A powerful arctic blast swept into the U.S. Northeast on Friday, threatening to push temperatures to record lows in many spots, including New Hampshire’s Mount Washington, where the wind chill could drop to -110 degrees Fahrenheit (-79 Celsius), forecasters said.
The National Weather Service said in an advisory that the mass of frigid air would keep temperatures at life-endangering levels through Saturday, warning of “extremely dangerous” conditions from the “short-lived blast.”
Boston and Worcester, the two largest cities in New England, were among the school districts to close on Friday as administrators worried about the risk of hypothermia and frostbite as children waited for buses or walked to school.
The bitter cold in the forecast forced a rare closing of a floating museum that presents a daily re-enactment of the 1773 Boston Tea Party, when a band of colonists disguised as Native Americans tossed crates of tea taxed by the king into the harbor.
“It’s too cold for that, we’re closed,” a receptionist at the museum said on Friday.
Early on Friday, the core of the cold air mass, driven from Arctic Canada into the United States by high-altitude air currents, was centered over the U.S. Plains, said weather service forecaster Bob Oravec. International Falls, Minnesota, was the coldest spot as of 7 a.m., with temperatures hovering around -36 F (-38 C). Dry air meant snowfall would be limited, he said.
“It’s moving into the Northeast” and temperatures will drop throughout the day on Friday, he said. “That’s the biggest story of the day.”
In Mount Washington State Park, atop the Northeast’s highest peak, temperatures were expected to fall to a record low of -50 F (-46 C) later Friday, officials for the New Hampshire park service said. By comparison, air temperatures in Eureka, Canada’s northernmost Arctic weather station, were hovering at -41 F (-41 C) on Friday morning.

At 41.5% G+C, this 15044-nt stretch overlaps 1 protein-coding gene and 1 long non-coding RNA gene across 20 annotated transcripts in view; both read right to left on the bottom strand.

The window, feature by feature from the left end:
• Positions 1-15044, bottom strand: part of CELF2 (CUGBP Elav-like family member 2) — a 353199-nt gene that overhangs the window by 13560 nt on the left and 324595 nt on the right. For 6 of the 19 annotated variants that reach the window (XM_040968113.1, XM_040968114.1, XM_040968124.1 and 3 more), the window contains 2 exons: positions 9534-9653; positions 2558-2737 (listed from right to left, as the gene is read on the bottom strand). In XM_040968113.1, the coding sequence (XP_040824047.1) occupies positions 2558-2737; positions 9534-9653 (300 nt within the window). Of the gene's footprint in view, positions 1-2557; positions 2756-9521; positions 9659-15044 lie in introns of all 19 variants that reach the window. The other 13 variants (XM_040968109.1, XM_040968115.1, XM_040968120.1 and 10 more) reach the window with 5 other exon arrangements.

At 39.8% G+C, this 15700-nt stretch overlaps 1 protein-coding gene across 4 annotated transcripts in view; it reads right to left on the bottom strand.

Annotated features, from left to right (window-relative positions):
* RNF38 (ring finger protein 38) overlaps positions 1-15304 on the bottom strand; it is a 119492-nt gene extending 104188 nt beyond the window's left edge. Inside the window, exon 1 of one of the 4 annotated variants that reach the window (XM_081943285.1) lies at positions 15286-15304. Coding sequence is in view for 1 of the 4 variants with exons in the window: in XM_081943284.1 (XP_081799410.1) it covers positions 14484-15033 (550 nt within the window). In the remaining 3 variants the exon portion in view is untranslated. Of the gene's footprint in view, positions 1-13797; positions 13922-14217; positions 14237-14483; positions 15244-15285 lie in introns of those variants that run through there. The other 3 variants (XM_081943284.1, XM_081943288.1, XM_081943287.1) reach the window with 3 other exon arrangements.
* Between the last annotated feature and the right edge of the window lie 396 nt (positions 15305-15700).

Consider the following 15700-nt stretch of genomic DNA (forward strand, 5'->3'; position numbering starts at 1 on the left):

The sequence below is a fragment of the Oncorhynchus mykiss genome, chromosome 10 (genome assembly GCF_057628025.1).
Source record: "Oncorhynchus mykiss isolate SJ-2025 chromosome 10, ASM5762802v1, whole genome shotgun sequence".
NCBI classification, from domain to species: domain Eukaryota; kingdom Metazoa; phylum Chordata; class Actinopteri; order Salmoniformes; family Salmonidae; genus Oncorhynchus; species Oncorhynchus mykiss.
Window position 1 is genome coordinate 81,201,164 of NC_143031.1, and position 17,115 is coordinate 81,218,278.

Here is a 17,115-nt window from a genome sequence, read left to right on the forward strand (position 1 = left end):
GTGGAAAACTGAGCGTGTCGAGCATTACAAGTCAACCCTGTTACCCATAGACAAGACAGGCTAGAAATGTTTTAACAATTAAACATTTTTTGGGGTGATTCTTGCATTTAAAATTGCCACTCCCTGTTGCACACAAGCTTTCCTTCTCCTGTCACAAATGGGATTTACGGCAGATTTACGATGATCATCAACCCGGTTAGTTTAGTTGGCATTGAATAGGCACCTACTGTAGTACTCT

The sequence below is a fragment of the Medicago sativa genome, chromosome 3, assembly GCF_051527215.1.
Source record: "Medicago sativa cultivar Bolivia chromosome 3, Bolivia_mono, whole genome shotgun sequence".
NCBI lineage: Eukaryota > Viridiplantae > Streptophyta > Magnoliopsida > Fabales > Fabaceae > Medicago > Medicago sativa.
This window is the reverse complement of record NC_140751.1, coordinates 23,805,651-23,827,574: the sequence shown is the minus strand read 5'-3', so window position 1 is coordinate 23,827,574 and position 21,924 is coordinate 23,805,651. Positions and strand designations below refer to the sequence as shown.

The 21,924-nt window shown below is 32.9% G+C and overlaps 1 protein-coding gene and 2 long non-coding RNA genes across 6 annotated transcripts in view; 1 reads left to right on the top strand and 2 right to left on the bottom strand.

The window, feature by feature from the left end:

The wind chill, which describes the combined effect of wind and cold temperatures on exposed skin, could register at -110 F (-79 C) at Mount Washington’s peak, typically one of the coldest places in the country.
Boston was about 22 above zero F (-6 C) on Friday morning, with temperatures expected to plummet throughout the day and hit -3 F (-19 C) by midnight. In Worcester, Massachusetts, 40 miles (64 km) to the west, temperatures were expected to drop to -14 F (-25 C)before starting to moderate on Saturday.
In a frigid Biddeford, Maine, about 95 miles (150 km)north of Boston, Katie Pinard, owner of a coffee and book shop, said business was brisk as customers came in from the cold, with some opting to work from her shop, Elements: Books Coffee Beer, rather than commute.
“Yeah, Mainers are pretty hardy, but talk to me tomorrow and we’ll see if we’re busy or not,” she said, looking ahead to Saturday morning, when temperatures were expected to drop to -18 F (-28 C). “I think people are out and doing what they need to get done before the real cold hits.”
While the Northeast was hunkering down, Texas and parts of the South were starting to warm up in the aftermath of a deadly winter ice storm that brought days of freezing rain, sleet and ice, causing massive power outages and dangerously icy roads.
More than 300,000 homes and businesses in Texas, Arkansas, Mississippi and Tennessee remained without power on Friday, according to Poweroutage.us, after ice toppled power lines and trees.
But the weather was warming up, with temperatures in Austin, Texas expected to hit 52 F (11 C) on Friday and 71 F (22 C) by Monday, forecasts say.